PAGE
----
The incessant ticker of white denunciation running since Charlottesville is necessary but isn’t heartening; a cursory rebuke is not tantamount to virtue, and what we need is an admission of complicity. Charlottesville is another distraction, albeit a mortally dangerous one that will inevitably offer up these more obviously “evil” white supremacists to smother the necessary restitution.
Just as real, and often as raw, as the conspicuous Confederate flags, notorious effigies and taut fascist salutes is the routine, pervasive and seemingly innocuous disfranchisement suffered by people of color — at large, and in more frivolous matters like food. The destructive effects are compounded by time and institutional denial.
What else but injurious is the effect of lists and laurels that continue to disregard black cooking, especially in this cultural moment where food is king and small fortunes are possible?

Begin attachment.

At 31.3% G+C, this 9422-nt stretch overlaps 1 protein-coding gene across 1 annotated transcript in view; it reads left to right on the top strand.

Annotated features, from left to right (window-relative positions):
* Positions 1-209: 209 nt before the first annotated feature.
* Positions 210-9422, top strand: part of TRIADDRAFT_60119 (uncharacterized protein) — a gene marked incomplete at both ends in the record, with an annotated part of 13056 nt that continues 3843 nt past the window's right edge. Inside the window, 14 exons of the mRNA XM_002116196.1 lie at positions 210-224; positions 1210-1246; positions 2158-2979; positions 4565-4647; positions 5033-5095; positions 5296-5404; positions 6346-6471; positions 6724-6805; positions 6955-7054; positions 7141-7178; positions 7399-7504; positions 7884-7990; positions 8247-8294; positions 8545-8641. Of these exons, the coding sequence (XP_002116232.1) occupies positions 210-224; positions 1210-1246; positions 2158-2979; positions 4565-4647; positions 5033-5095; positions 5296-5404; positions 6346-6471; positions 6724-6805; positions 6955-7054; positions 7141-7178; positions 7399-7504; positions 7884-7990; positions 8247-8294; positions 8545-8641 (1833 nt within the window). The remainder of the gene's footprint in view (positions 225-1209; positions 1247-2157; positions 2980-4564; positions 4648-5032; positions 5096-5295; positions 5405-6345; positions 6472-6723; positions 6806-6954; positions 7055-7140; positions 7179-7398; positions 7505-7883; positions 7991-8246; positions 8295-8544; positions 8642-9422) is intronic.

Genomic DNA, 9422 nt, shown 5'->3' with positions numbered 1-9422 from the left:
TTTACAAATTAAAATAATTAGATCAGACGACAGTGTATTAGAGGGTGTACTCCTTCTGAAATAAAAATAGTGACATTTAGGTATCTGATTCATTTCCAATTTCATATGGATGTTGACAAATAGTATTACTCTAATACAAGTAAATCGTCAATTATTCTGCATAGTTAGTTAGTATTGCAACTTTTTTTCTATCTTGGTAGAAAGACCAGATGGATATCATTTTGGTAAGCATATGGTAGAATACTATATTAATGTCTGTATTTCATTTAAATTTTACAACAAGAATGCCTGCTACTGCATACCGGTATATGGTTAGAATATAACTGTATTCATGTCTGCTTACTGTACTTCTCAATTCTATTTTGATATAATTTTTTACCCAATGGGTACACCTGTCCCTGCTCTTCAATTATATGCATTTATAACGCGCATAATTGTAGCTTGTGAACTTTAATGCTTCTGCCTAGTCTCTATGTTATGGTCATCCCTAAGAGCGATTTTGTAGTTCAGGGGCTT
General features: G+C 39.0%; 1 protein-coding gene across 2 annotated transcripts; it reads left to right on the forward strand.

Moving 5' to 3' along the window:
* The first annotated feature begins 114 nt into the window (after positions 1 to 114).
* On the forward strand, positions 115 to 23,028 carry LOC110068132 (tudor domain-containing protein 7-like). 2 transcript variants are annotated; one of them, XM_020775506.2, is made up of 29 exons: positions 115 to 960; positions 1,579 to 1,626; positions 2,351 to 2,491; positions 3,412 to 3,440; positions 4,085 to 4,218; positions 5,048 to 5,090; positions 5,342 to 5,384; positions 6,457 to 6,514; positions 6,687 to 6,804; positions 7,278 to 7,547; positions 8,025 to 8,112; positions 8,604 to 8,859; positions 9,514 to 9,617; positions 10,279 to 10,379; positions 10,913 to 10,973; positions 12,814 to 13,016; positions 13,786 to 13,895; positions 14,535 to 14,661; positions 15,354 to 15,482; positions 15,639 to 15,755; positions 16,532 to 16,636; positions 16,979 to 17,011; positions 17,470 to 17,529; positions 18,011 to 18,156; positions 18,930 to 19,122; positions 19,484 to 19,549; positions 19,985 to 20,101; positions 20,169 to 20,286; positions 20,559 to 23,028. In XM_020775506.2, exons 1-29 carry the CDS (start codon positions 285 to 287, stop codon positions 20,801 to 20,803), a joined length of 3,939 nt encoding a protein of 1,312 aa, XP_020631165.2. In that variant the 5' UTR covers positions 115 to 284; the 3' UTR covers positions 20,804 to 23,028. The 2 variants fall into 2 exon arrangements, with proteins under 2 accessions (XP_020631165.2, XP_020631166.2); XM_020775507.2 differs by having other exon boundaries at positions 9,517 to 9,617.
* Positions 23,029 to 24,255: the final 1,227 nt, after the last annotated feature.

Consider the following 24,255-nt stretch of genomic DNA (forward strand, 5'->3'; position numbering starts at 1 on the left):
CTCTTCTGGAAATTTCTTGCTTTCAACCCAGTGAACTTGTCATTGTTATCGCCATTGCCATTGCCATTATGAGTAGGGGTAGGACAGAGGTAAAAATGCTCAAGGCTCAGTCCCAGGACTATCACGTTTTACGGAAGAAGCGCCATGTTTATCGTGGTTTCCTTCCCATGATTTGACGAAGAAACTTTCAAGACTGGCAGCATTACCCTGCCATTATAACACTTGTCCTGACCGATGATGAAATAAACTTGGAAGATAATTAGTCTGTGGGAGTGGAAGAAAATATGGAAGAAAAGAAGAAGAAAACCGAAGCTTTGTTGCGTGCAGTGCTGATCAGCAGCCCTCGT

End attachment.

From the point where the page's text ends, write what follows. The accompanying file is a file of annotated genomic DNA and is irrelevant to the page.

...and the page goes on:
With honest deference to the hard work and talent of the good folks at Turkey and the Wolf, their restaurant isn’t best because it is. It’s best because in America whiteness is all that matters.
And all the machinations, subterranean and overt, that conspire to pick winners and losers are not complicated by talent, hard work, economics or aesthetics; they are animated by the ideology that whiteness is superior. Proof? Look at any number of “best restaurant” lists in this country. Despite the purported complexity of the issues, the outcomes consistently favor a particular group: white folks.
This is the white supremacy that America does not acknowledge.
Somewhere in the video, the proprietor of Turkey and the Wolf pinpoints the exact inspiration for his restaurant: his hometown deli, Maupin Brothers, where as a kid he would eat memorable sandwiches. It’s a distraction of a fact, but the poetic symmetry is worth mentioning, as if fate wanted us to connect the two issues. He hails from Virginia ... Charlottesville.
Let food forever be the metaphor, and food stories the allegory…